Sha’Carri Richardson can be celebrated and challenged at the same time

Coming in last sparked plenty of jokes, but that comes with the territory

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Sha’arri Richardson finished last in the Prefontaine Classic Saturday.
Sha’arri Richardson finished last in the Prefontaine Classic Saturday.
Image: AP

You guys love making things so complicated on the internet.

I told you guys a few days ago that Sha’Carri Richardson had a huge opportunity to shut up her haters in the 100m dash at the Prefontaine Classic on Saturday in Eugene, Oregon.

And the fact of the matter is that she didn’t. She lacked pretty badly. She finished last and ran an 11.14, a time that was nowhere near the Olympic trial time of 10.86 she ran in June, or the 10.72 she ran in the spring which turned out to be the sixth-fastest in women’s history.

After her performance, Richardson was still Richardson, confident, direct, and unapologetically herself. She continued to let the world know that she is still that girl.

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As you can imagine the jokes on social media came rapidly. Like every other major athlete who failed to get it done in a big moment, the scrutiny and mockery came in droves.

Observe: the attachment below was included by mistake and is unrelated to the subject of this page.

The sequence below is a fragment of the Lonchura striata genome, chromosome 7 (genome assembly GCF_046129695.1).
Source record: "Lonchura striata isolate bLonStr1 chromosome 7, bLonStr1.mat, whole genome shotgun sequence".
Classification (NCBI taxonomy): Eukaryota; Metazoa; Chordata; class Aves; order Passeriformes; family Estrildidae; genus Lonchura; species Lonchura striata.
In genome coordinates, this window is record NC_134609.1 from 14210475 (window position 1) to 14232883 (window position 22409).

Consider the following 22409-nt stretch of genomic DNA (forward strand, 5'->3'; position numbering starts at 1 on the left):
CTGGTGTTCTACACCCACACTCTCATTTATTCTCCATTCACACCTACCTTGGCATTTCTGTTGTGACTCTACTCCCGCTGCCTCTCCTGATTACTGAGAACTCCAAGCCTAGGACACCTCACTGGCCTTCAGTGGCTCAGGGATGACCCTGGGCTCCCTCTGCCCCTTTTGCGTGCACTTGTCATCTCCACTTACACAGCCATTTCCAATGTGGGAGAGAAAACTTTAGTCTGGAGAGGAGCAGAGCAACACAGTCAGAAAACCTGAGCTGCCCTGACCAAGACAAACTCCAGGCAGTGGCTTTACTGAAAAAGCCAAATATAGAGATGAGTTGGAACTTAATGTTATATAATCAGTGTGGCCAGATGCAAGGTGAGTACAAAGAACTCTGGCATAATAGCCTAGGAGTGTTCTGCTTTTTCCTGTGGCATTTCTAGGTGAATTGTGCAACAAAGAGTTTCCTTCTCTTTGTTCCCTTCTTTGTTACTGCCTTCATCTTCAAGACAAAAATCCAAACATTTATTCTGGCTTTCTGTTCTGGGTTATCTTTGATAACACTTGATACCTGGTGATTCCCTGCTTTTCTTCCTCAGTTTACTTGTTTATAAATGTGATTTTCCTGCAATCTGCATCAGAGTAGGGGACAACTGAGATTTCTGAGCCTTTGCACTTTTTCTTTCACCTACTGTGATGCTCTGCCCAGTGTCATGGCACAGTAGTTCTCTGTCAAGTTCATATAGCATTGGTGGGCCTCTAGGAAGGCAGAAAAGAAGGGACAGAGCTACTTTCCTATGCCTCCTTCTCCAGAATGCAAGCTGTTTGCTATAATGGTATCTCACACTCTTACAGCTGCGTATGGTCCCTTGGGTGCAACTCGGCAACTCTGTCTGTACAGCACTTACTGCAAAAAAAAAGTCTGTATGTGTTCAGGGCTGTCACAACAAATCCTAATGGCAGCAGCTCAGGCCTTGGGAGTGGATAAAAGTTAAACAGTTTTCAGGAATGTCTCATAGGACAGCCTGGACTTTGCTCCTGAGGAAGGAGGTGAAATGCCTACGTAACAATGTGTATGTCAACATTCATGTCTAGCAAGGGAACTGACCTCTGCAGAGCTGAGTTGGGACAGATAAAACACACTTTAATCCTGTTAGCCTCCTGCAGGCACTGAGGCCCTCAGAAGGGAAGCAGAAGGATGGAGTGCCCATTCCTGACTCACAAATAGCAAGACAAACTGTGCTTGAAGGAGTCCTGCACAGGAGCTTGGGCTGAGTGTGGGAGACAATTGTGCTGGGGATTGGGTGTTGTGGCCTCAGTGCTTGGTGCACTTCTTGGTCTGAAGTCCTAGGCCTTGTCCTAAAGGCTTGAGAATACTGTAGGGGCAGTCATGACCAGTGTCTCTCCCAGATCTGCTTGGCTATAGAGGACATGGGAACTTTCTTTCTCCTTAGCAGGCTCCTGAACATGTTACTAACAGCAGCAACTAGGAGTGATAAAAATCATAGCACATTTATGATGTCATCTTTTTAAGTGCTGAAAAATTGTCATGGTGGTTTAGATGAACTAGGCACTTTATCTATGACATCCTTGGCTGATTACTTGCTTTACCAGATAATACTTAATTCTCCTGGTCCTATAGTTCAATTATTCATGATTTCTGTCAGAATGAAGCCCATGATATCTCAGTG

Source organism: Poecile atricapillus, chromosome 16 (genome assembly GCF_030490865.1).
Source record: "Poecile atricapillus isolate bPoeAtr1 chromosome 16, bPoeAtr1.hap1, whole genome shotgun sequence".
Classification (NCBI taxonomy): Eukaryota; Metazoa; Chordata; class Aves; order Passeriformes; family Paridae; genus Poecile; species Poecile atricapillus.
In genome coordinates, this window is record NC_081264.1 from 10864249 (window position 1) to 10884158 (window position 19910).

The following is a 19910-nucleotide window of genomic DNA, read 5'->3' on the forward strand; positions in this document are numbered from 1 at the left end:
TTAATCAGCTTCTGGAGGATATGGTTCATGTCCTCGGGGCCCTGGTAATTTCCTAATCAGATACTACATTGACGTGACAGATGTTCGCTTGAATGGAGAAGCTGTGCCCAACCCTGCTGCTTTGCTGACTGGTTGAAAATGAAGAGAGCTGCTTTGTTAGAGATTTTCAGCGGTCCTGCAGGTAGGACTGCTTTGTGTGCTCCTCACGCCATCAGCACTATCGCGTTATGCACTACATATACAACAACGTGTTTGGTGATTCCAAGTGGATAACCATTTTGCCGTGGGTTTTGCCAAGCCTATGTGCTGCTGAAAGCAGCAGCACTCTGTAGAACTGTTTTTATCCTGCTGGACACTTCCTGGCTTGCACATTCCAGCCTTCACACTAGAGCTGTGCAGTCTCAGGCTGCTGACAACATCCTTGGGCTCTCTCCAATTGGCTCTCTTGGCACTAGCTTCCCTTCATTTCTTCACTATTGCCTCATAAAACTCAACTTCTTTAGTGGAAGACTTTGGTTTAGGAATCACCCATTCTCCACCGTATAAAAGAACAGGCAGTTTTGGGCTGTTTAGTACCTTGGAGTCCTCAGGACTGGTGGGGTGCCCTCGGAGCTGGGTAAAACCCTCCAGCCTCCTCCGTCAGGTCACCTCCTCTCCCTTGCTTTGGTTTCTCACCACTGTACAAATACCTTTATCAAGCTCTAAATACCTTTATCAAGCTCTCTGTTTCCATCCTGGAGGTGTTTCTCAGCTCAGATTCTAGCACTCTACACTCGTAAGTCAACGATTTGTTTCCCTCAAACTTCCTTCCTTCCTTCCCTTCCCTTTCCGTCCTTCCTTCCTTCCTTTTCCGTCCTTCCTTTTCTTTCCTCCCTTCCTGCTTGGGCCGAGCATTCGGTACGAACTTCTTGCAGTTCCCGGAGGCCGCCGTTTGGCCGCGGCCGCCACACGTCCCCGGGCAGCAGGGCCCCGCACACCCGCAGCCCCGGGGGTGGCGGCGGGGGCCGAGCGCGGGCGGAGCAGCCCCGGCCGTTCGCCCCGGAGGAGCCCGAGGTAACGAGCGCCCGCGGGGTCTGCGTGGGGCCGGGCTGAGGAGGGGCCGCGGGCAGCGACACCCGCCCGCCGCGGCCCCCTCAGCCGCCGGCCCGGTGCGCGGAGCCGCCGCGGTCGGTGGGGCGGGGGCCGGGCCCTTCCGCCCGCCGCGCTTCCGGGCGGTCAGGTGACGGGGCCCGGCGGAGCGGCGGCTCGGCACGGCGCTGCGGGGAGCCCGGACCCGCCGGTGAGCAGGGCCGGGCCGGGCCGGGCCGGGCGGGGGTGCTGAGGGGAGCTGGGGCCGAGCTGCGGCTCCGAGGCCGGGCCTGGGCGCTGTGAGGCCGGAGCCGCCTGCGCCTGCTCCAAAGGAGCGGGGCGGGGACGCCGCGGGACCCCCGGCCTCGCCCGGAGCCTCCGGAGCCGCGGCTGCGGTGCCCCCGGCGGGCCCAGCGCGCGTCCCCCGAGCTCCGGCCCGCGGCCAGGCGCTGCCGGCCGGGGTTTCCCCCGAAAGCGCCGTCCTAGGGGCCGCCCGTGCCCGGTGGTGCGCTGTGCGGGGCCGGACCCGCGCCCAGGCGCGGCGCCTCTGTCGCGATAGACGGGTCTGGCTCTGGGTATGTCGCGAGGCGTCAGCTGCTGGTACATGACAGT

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Many Black women, both sports fans and non-sports fans, tried to come to the defense of Richardson because they felt the commentary around the 21-year-old was too harsh and mean-spirited. Numerous people felt like she was being targeted because she is a Black woman who says exactly how she feels.

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Honestly, I gained a lot of respect for Richardson on Saturday. It takes a lot of guts to continue to be true to who you are, even in the face of adversity. She could have easily shrunk back into a shell after finishing last, but she didn’t. She stayed consistent and stayed confident in herself in each interview she did with the press following the race. You have to respect that.

But that doesn’t excuse the fact that she needs to get back in the lab. Whatever she did the last month clearly didn’t work. And when you talk as much as she did leading up to this race, you have to back it up, or else the slander will ensue. That goes for any athlete or frankly any human being for that matter.

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This is what comes with the territory of being a brash and unapologetic individual on the world’s biggest stage. And I believe Richardson can handle it.

We have to remember everything she has gone through this year with the passing of her biological mother and the drama around her missing the Olympics. She’ll be able to get back to being an elite sprinter once she’s able to focus on her training.

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Most of us are rooting for her to be successful. Seeing Sha’Carri win a medal in the next world championships or next Olympics (which are less than three years away) would be the ultimate comeback story and a slap in the face to her haters. But the reality is she isn’t there yet, and it’s going to take some more work to back up her talk if she really wants to silence her critics.

As fans, let’s not make this situation too complicated. Richardson can be celebrated for her confidence and self-belief while also being challenged to perform better.